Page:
In “Deep Into the Dark,” a series opener by P.J. Tracy, readers are introduced to LAPD detective Maggie Nolan and an army veteran recently returned from Afghanistan with PTSD, Sam Easton.
Characters ostensibly like Easton are a dime and dozen in thriller-lit, on the page and screen; ex-soldiers on missions of retribution, leaving swaths of bodies behind them. Tracy’s interpretation is more nuanced; more human than trope, though obviously his military training comes into play in the novel’s climactic stages.
Here, Easton is falsely accused of two murders: his estranged wife’s, and the boyfriend of Melody Traeger, one of his colleagues at the Pearl Bar; an establishment frequented by Hollywood hotshots. Detective Nolan isn’t as convinced of Sam’s guilt as her partner, Remy Beaudreau, who thinks Maggie is prejudiced by her brother’s experiences as a soldier who was killed in Afghanistan. She’s a talented investigator, but I never felt any sort of personal connection to her, and if she’s leading this brand new series, I hope future instalments add texture and complexity.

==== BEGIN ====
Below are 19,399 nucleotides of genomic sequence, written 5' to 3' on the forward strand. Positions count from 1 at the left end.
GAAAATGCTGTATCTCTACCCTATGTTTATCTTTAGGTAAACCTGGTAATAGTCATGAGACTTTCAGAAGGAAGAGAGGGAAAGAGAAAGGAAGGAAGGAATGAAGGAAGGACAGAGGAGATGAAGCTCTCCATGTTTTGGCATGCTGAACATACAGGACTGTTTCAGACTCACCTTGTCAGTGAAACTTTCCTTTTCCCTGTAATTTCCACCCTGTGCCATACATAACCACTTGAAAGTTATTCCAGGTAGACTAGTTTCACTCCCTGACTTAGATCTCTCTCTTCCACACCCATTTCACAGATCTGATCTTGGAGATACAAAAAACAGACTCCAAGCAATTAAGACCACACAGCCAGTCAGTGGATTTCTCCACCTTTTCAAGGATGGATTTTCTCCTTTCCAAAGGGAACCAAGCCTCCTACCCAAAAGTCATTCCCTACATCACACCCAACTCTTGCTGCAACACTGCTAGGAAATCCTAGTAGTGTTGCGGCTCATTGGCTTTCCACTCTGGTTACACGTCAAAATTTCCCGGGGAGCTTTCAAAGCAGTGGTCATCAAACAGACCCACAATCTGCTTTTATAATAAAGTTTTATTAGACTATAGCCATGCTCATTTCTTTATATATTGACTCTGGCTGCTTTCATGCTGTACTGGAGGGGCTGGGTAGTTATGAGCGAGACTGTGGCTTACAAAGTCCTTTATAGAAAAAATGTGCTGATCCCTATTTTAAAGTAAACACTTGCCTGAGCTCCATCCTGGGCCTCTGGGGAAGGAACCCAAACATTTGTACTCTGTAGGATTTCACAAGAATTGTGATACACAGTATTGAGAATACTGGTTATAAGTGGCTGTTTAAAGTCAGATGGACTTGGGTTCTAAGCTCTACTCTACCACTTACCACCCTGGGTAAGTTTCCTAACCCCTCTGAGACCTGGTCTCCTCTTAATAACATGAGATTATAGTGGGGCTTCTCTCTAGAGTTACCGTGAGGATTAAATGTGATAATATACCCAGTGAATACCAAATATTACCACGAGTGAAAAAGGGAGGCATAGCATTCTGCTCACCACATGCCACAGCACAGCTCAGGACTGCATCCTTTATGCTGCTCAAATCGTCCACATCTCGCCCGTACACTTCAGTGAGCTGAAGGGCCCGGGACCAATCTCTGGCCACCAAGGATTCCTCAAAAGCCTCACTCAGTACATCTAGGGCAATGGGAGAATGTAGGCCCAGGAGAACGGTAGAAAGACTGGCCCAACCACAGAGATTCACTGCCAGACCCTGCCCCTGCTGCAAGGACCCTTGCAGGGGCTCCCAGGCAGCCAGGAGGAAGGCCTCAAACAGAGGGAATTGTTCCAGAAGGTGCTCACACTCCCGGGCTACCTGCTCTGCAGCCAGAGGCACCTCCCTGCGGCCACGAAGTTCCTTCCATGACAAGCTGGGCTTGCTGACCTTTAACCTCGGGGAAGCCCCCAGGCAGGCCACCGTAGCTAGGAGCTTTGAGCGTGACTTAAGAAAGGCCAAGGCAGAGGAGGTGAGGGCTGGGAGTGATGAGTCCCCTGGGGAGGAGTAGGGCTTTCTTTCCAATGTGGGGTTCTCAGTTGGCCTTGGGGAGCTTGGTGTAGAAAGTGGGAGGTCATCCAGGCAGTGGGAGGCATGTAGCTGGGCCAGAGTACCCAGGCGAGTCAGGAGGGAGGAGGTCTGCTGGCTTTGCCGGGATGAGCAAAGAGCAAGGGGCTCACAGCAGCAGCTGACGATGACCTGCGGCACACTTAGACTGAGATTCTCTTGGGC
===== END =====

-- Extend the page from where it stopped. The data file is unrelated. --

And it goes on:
Bubbling below the surface of his A-plot is a secondary thread involving a serial killer. While it’s smartly interwoven into proceedings, it’s perhaps one element too many. Its resolution felt more like an addendum, when the core storyline had already satisfyingly concluded in a brilliant action set-piece. It didn’t take away from my enjoyment, but it didn’t exactly add anything either.
P.J. Tracy ― a pseudonym for mother-daughter writing team Patricia and Traci Lambrecht, the latter of whom now writes under the pen name alone ― is a seasoned pro, her prose clean and visual, and “Deep Into the Dark” is as smoothly engineered and as tightly plotted a mystery as you’ll read this year.
Number Of Pages: 352
Published: 12th January 2021
Publisher: Tor Books